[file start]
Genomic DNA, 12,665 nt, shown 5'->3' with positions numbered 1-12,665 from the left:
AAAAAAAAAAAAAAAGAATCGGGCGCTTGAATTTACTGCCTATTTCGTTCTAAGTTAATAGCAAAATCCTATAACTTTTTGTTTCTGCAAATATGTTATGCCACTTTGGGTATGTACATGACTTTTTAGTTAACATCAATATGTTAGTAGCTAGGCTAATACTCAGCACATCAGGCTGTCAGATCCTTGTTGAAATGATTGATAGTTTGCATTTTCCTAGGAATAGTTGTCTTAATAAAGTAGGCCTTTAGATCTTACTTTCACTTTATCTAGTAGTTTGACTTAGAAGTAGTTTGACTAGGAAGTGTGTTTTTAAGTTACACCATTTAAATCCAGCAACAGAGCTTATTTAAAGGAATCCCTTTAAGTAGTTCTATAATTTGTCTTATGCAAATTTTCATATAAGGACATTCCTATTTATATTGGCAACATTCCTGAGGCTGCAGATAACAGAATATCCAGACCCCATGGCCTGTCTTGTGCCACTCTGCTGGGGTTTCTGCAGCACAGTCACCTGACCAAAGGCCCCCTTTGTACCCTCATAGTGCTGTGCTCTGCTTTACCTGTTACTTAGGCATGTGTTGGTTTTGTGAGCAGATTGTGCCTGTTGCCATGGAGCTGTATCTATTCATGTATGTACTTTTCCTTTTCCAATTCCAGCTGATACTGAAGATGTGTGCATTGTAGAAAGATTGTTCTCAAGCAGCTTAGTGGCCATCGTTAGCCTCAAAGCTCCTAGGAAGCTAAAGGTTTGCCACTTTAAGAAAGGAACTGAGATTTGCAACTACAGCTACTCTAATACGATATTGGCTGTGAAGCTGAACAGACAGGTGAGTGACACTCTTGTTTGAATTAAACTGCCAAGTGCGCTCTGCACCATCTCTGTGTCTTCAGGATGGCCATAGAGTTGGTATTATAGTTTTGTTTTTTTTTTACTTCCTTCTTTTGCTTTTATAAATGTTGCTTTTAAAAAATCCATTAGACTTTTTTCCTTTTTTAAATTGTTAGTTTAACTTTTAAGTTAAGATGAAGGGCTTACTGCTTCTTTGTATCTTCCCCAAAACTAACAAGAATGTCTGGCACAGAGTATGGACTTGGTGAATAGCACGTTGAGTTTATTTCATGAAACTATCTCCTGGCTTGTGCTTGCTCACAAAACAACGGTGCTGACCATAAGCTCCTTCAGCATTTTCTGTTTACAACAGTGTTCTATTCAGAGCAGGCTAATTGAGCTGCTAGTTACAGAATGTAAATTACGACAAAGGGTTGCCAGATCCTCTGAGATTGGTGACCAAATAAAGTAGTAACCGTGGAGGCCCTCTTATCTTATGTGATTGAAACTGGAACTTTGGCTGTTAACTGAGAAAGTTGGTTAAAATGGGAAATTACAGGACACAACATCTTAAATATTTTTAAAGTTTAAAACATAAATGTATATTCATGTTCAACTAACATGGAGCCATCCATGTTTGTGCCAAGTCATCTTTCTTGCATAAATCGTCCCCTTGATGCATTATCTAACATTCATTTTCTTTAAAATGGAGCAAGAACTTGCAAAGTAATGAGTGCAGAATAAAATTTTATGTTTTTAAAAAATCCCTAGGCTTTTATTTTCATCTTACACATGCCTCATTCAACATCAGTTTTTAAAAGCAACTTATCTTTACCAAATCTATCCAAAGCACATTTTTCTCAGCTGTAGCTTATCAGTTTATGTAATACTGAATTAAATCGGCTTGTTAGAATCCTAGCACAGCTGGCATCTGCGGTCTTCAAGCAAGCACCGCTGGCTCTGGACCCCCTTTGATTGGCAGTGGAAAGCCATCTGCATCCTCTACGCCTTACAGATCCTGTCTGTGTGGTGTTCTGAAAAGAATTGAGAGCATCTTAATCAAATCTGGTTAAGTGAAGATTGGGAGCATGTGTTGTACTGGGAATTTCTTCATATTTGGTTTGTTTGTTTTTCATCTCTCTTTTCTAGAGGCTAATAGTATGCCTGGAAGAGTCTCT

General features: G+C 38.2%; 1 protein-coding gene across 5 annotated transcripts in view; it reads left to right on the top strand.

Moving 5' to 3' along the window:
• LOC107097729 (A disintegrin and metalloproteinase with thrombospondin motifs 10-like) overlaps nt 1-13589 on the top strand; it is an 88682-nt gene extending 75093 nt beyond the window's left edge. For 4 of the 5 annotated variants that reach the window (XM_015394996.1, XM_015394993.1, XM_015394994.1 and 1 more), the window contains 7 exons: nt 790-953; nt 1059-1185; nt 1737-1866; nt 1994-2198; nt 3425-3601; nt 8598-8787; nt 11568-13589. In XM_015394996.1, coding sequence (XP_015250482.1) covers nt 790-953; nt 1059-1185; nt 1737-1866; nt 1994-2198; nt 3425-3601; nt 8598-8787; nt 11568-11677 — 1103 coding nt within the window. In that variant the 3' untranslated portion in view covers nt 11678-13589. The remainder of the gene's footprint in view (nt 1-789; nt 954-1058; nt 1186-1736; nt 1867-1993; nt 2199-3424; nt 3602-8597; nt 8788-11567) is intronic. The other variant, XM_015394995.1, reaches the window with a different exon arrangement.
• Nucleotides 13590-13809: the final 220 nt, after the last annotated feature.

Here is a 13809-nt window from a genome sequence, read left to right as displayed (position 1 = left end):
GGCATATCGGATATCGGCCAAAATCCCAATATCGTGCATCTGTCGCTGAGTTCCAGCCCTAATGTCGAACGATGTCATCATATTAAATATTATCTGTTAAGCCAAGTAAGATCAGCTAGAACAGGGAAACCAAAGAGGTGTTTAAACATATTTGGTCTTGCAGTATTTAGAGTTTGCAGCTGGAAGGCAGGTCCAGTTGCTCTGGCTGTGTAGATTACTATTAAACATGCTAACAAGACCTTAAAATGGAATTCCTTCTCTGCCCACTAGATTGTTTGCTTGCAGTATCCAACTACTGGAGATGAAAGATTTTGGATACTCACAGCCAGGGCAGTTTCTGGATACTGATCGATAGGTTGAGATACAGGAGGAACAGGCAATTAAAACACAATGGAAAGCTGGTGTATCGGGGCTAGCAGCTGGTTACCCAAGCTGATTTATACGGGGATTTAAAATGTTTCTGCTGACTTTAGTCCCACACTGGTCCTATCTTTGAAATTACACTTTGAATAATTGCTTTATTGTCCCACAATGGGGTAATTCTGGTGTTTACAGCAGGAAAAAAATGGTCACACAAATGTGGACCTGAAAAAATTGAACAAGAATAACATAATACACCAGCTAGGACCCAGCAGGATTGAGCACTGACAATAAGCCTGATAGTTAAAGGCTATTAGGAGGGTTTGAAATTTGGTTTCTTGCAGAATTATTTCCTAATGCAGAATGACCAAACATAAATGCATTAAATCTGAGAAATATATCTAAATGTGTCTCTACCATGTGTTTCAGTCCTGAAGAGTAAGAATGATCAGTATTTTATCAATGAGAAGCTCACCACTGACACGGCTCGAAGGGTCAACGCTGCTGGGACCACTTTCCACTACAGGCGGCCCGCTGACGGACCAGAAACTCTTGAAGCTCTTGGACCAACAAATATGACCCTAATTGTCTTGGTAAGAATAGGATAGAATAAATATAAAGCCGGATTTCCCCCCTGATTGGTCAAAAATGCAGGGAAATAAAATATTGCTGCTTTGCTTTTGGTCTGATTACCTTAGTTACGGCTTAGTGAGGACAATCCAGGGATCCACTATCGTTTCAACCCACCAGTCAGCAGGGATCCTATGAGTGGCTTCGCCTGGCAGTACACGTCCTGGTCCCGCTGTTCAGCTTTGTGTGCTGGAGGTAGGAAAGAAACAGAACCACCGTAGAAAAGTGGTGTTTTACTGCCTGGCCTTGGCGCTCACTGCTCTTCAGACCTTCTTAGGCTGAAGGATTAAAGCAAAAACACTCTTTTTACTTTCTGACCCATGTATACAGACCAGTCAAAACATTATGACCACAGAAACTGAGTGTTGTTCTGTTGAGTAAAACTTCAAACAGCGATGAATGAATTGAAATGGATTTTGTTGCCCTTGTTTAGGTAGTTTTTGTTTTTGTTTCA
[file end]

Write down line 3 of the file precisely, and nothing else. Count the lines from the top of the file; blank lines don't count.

General features: G+C 38.2%; 1 protein-coding gene across 5 annotated transcripts in view; it reads left to right on the top strand.